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2017 NEC: Wiring And Protection—Significant Changes in the 2017 NEC, Part 3


By Michael Johnston | Oct 15, 2016
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This article is the third part in a series that provides a review of the more significant revisions and new requirements included in the 2017 edition of the National Electrical Code (NEC). This part provides a review of some significant changes in the articles in Chapter 2, Wiring and Protection.
 Visit www.ecmag.com/2017-NEC-significant-changes for this full series.


(Editor's Note: An earlier version of this article included an entry for 
230.70(A)(4) on Service Disconnects on One- and Two-Family Dwellings
. After this article was written, this change was reversed by an action on the floor of the NFPA annual meeting, and as a result, the change never appeared in the NEC. We apologize for any confusion.)

Article 210­—Branch Circuits


210.8(B) GFCI Protection in Other than Dwelling Units


Section 210.8(B) now applies to all ­single-phase receptacles rated 150 volts (V) to ground or less and 50 amperes (A) or less as well as three-phase receptacles rated 150V to ground or less and 100A or less. The list of locations is expanded to include receptacle outlets in crawl spaces and receptacles in unfinished basements in 210.8(B)(10).


210.12(B) Branch Circuit Extensions or Modifications—Dwelling Units and Dormitory Units


The existing requirements for arc-fault circuit-interrupter (AFCI) protection of branch-circuit extensions or modifications in dwelling units have been expanded to include dormitories. The same hazards exist in dormitories. AFCI protection in dormitories is expanded to include all outlets and devices in dormitory bathrooms.


210.12(C) Guest Rooms and 
Guest Suites


New subdivision (C), Guest Rooms and Guest Suites, has been added to Section 210.12. All 120V, single-phase, 15A and 20A branch circuits supplying outlets and devices installed in guest rooms and suites of hotels and motels must be protected by any of the AFCI methods listed in 210.12(A)(1) through (6). This new AFCI requirement applies to all guest rooms and suites without regard to cooking provisions.


210.52(B)(1) Receptacle 
Outlets Served


Exception No. 2 to 210.52(B)(1) previously permitted only refrigeration equipment to be supplied by an individual branch circuit 15A or greater. This revision eliminates the potential conflict with 210.22, which provides general permission for individual branch circuits. This expands this permissive exception to other appliances, such as dishwashers, garbage disposals and microwaves, that may be supplied from a receptacle outlet.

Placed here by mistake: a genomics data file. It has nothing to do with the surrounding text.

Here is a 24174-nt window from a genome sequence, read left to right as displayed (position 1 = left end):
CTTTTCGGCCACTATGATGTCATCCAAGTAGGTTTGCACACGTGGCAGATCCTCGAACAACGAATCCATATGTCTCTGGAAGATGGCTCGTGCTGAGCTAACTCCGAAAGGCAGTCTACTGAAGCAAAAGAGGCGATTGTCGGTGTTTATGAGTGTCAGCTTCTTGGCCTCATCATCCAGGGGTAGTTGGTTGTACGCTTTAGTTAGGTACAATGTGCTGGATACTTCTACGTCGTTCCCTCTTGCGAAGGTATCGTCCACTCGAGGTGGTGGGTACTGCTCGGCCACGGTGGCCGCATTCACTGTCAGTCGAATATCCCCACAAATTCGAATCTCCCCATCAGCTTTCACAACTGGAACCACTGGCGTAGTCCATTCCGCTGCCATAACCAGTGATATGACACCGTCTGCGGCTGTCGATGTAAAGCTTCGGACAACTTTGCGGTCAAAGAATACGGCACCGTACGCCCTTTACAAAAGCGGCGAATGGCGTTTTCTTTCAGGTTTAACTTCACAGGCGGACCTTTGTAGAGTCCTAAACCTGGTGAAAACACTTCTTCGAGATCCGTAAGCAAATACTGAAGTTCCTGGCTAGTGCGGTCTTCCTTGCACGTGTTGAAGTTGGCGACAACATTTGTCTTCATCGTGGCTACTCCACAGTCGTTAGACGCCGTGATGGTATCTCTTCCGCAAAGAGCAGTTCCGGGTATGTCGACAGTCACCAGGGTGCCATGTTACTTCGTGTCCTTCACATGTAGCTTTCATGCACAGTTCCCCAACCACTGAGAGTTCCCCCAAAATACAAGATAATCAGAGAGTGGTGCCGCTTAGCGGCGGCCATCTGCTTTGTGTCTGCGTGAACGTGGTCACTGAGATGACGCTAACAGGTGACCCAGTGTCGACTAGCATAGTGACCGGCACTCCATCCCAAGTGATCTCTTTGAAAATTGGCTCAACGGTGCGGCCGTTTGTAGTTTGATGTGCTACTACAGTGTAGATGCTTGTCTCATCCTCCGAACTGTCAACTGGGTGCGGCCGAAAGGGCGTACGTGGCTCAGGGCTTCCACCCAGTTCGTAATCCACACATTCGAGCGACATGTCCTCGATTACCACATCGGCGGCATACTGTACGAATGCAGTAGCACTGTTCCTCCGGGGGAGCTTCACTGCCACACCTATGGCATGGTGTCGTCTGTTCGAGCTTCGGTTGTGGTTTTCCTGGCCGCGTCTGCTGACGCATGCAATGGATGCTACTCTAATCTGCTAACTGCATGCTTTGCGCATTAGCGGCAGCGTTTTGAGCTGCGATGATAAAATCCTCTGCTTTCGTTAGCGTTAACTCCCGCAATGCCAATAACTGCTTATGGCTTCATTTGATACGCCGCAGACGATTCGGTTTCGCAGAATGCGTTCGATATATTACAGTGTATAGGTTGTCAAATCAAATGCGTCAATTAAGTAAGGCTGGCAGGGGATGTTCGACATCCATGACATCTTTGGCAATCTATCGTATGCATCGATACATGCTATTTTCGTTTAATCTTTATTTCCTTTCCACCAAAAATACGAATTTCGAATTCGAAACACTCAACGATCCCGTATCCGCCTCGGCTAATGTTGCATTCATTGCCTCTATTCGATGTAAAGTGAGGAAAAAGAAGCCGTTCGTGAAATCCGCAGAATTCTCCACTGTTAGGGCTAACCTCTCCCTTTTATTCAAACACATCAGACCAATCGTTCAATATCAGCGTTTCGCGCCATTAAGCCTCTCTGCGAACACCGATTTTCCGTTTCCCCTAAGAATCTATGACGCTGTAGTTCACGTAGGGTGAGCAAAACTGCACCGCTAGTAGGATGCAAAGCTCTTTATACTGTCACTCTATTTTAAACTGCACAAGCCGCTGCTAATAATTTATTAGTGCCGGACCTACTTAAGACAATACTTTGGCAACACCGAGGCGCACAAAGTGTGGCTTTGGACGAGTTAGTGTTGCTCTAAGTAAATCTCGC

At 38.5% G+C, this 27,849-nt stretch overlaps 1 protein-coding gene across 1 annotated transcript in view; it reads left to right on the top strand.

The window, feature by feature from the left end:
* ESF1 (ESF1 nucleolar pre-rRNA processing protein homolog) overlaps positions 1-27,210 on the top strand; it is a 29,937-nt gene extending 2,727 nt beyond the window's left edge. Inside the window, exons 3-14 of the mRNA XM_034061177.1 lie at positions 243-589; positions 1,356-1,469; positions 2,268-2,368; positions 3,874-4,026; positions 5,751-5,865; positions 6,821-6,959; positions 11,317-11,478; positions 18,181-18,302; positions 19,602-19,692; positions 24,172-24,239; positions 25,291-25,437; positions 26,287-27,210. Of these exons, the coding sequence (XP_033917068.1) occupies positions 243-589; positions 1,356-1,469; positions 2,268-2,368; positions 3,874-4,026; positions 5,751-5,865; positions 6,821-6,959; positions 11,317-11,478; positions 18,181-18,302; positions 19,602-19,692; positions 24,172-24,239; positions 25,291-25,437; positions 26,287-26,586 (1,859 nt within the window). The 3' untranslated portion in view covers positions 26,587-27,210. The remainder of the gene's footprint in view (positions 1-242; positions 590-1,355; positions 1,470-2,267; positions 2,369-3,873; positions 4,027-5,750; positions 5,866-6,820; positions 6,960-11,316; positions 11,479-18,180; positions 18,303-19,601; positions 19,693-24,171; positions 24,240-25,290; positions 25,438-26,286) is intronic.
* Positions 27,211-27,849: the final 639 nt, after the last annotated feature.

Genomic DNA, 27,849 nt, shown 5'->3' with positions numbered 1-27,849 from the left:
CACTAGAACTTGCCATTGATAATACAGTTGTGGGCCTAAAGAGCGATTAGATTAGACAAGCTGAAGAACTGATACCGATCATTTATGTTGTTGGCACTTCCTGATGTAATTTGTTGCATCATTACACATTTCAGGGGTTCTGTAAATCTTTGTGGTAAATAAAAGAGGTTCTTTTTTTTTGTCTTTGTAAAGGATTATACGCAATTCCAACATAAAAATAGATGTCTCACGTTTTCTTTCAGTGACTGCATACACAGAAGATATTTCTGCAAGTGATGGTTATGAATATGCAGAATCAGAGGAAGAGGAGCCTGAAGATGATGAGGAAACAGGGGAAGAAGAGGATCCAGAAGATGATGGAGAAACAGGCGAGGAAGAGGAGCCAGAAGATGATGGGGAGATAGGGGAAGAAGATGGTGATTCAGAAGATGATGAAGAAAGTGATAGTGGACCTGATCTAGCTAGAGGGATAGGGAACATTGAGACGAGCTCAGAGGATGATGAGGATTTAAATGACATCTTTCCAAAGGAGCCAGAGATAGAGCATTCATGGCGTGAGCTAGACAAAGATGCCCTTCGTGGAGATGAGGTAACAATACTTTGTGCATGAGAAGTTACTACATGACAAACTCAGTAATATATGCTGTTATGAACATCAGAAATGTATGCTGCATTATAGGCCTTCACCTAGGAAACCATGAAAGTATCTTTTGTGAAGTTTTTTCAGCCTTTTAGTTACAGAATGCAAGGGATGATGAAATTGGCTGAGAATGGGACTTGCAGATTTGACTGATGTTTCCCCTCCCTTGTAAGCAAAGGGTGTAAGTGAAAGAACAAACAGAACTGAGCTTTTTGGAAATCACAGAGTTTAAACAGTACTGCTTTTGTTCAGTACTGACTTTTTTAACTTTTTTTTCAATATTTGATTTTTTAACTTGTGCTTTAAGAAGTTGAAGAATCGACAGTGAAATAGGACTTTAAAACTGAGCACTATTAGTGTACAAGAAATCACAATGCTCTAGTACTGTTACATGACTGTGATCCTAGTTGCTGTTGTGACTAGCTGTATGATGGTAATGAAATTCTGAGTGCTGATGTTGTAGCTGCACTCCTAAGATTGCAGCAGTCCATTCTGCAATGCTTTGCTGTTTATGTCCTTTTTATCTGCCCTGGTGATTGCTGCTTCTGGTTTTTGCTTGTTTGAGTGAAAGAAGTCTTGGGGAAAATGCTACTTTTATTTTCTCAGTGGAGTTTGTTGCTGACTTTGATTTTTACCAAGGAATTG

210.71 Meeting Rooms


A new Section 210.71, Meeting Rooms, has been added to Article 210. This rule provides minimum requirements for installing receptacles in meeting rooms. All meeting rooms of not more than 1,000 square feet in other than dwelling units are now required to have receptacle outlets installed. Where movable partitions exist, room size is determined with partitions resulting in the smallest size meeting room(s). A minimum number of receptacle outlets is required and location are permitted to be determined by the owner or designer. 


As an aside, the National Electrical Contractors Association still believes this is a design issue, and the new requirement will result in inconsistent application in the field. However, it is a good start to address an identified need for required receptacles to minimize misuse of cords and power strips.



Article 240—
Overcurrent Protection


240.67 Arc Energy Reduction


Section 240.67, Arc Energy Reduction, has been added to Article 240. A means of “arc energy reduction” applies to all fuses rated 1,200A or higher. This requirement has a delayed implementation of Jan. 1, 2020, to permit the industry to develop feasible solutions. The methods to reduce arc energy in 240.67 are similar to those in 240.87 with an additional provision permitting a fuse that would open the circuit in 0.07 seconds or less at or below the available arcing current.


This series will continue in the November issue. For more information and to view all the proposed revisions, visit http://goo.gl/U3vLo7.

About The Author

A man, Mike Johnston, in front of a gray background.

Michael Johnston

NECA Executive Director of Codes and Standards

JOHNSTON is NECA’s executive director of codes and standards. He is a member of the NEC Correlating Committee, NFPA Standards Council, IBEW, UL Electrical Council and NFPA’s Electrical Section. Reach him at [email protected]

 

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